So at first, nylon doesn’t sound as cool as the very pioneer-y, cowboy-ish vibe you get from waxed canvas.
But when you do a bit of digging, this kind of 1000-denier ballistic nylon that’s bulked up with supersonic air flow and used for flak jackets in war zones is actually pretty cool.
The last thing to note before moving on to the features is that the canvas folds and scrunches more easily than the sturdier nylon. Canvas and twill soften up over time and with use, and while the Dryden will break in a little, nylon of this heft and tenacity won’t soften much. Some people see that as a pro, because the Dryden is a lot easier to stand up on its bottom. Others complain the bag takes up more room than the foldable, rollable Journeyman. As a resident of a New York City apartment, I prefer the way the Journeyman takes up less space.
The Journeyman is a pretty simple bag, while the Dryden is unusual for a Filson product in that it’s more technical. As far as size, the two bags have about the same capacity, Dryden has 25.5 liters and the Journeyman has 23 liters — but there are more places to put your stuff with the Dryden.
- Journeyman has few features but makes up for it with classic heritage style
- There’s a big interior compartment with a laptop sleeve.
- One big, book-sized pocket the in front
This bag is pretty light on the features. It has one big interior compartment with a padded laptop sleeve and a small zippered pocket, plus a couple of shallow water bottle holders on the inside of the bag. I primarily use them to store my glasses cases, as I don’t love the idea of a water bottle sitting in a shallow, unsecured pocket right next to my laptop.
The shoulder straps are adjustable in length with a belt buckle, there’s a storm flap covering the zippers to make it more water resistant, and there’s a large front pocket. Inside you’ll find a couple of small pockets to slip your phone into and maybe a pen or a vape or something if you want to use the skinny pockets.
That’s pretty much it. The simplicity is what attracts most guys.
- More generic style, but heavy on features
- Attaches to luggage for easy travel
- Micro adjustable shoulder straps
- Vented shoulder straps
- Separate compartment that fits multiple laptops
- Plastic key holder
The Dryden bag has more going on with features. It can be attached to rolling luggage, which is already going to clinch it for many guys, but there’s more.
The Shoulder Straps
The shoulder straps can be attached to a sternum strap, and the shoulder straps are micro adjustable so they can be shortened or lengthened to any length. The Journeyman, true to its old-fashioned aesthetic, uses belt holes that limit you to 7 lengths.
On a related note, the straps on the Dryden are more padded and they’re also vented, so you’re less likely to get sweaty shoulder strap marks on your shirt. The back panel isn’t vented, which some really tactical functional backpack guys might not like as much, but it’s certainly more technical than the Journeyman.
The Dryden has two exterior water bottle holders. The downside is they don’t really expand, it’s more like they eat into the space on the inside of the bag, but the upsides are that they’re slim and minimalist looking, plus they’re not sharing spill-space with your computer.
The Dryden’s laptop sleeve (above) is a completely different compartment that can actually fit two laptops, and the laptop can be secured with a little Velcro tab.
The main compartment is roomy, easily fitting shoes and a change of clothes even though it only opens ¾ of the way. It has a mesh zippered compartment inside (above) it that’s handy for, say, sweaty gym clothes.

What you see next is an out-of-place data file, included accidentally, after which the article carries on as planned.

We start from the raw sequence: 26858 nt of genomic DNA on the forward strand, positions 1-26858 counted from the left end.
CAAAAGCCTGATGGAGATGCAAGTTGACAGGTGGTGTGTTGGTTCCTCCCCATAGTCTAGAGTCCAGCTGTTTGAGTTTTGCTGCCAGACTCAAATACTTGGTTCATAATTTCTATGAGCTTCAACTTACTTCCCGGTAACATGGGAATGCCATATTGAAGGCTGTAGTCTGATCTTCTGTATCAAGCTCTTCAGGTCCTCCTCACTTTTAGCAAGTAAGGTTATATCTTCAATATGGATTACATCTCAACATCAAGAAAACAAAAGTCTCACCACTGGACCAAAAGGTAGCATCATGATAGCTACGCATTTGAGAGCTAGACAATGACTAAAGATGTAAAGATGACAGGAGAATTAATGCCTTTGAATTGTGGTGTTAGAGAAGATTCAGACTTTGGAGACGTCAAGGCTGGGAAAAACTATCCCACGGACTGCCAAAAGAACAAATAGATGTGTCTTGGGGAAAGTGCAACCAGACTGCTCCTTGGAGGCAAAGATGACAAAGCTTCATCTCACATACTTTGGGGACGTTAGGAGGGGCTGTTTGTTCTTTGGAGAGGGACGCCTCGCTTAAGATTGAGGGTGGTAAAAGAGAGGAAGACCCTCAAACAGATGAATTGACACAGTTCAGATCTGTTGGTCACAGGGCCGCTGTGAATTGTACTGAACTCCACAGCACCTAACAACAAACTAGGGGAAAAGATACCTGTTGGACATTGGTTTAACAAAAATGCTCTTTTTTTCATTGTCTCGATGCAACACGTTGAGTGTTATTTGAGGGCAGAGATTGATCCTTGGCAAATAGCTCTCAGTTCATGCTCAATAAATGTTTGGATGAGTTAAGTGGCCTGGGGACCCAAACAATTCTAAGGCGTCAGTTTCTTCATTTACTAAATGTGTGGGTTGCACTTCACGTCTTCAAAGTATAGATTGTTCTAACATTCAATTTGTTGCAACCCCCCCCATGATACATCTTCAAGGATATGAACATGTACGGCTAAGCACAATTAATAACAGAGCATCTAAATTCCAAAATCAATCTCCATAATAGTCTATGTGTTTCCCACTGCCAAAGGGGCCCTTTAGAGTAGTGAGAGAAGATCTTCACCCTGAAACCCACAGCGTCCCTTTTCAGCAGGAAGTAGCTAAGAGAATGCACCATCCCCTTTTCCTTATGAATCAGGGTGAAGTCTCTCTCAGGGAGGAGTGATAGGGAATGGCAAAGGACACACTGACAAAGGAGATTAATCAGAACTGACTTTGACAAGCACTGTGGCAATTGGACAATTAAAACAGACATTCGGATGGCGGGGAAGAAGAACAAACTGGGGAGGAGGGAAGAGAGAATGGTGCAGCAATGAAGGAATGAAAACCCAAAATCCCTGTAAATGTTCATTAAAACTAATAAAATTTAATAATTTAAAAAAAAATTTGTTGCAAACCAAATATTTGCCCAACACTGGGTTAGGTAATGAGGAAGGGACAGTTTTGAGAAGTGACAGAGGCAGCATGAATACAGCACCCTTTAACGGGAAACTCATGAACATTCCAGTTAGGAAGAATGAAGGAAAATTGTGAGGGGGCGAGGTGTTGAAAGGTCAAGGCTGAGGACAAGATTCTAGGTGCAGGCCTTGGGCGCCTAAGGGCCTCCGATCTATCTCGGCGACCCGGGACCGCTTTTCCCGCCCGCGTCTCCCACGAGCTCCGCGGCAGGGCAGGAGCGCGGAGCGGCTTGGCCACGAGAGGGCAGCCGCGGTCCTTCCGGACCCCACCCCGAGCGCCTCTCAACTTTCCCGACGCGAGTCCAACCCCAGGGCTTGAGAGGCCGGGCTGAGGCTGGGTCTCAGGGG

There’s also this extra pocket above the front pocket, which I absolutely love as an extra feature. It’s surprisingly deep, so it’s not perfect as a place from which you can quickly grab your wallet, but its depth — right to the bottom — makes it more secure from pickpockets and makes it easy to fit a whole magazine in there.
Finally, there’s the front pocket, which has a couple of smaller pockets on its inside and a plastic key holder on a nylon cord.
The Dryden clearly wins out in terms of functionality, though it has one drawback: the zippers catch much more easily than the YKK zippers on the Journeyman, so the Journeyman is less likely to frustrate you when you need to zip it open in a hurry.
Filson Dryden vs. Journeyman Price
While neither are cheap, the Dryden is almost half the price.
So why is it cheaper? Primarily because it’s not made in America, it’s made in Vietnam. I’ve seen some complaints that the Dryden could have been made for under $200 if they’d ditched the leather accents, and it’s a fair point, but I like the way the leather keeps the Dryden “Filson.”
If you place more value on fantastic heritage materials, you’ll think the Journeyman is better value and price. But if you care more about functionality and you want to say you have a Filson, then the Dryden is probably better.
It’s hard to argue against the Dryden. It’s cheaper, it looks more modern, ithas more pockets, it attaches to luggage, it’s cheaper, the shoulder straps are more comfortable and adjustable, you can attach a sternum strap, the water bottle holders are on the outside, the carry handle is way more useful, and it’s cheaper. It also comes in more colors: both bags are available in Otter Green and Tan, but only the Dryden comes in “Dark Shrub Camo” and the “Dark Navy” you see in these photos. (I know, it’s definitely just “black,” but they decided to call it Dark Navy.)
So why do I prefer the Journeyman? Sure, it’s easier to store in a small apartment. But most importantly to me, I think it looks cooler. The canvas will acquire a nice patina with time. It’s simpler. I know that none of these are really logical reasons to spend an extra $174, but I don’t mind being illogical when it comes to apparel. I just like the look of the Journeyman more. It’s overpriced, but that it’s still fantastic quality — and that’s the dance you take with Filson. You overpay, but you love the product, and it stays with you for the rest of your life.
If that sounds kind of stupid, you should pick the Dryden. If you prefer a little romance in your backpacks over logic, get the Journeyman.
Latest posts by Nick (see all)
- $660 Jeans? Why Tanuki’s Aizome Denim Is Worth the Pricetag - March 30, 2021
- The 14 Best American Made Boots You Should Be Buying (Made in USA!) - March 29, 2021
- Venetian Shoe Cream vs Saphir Renovateur Comparison - March 25, 2021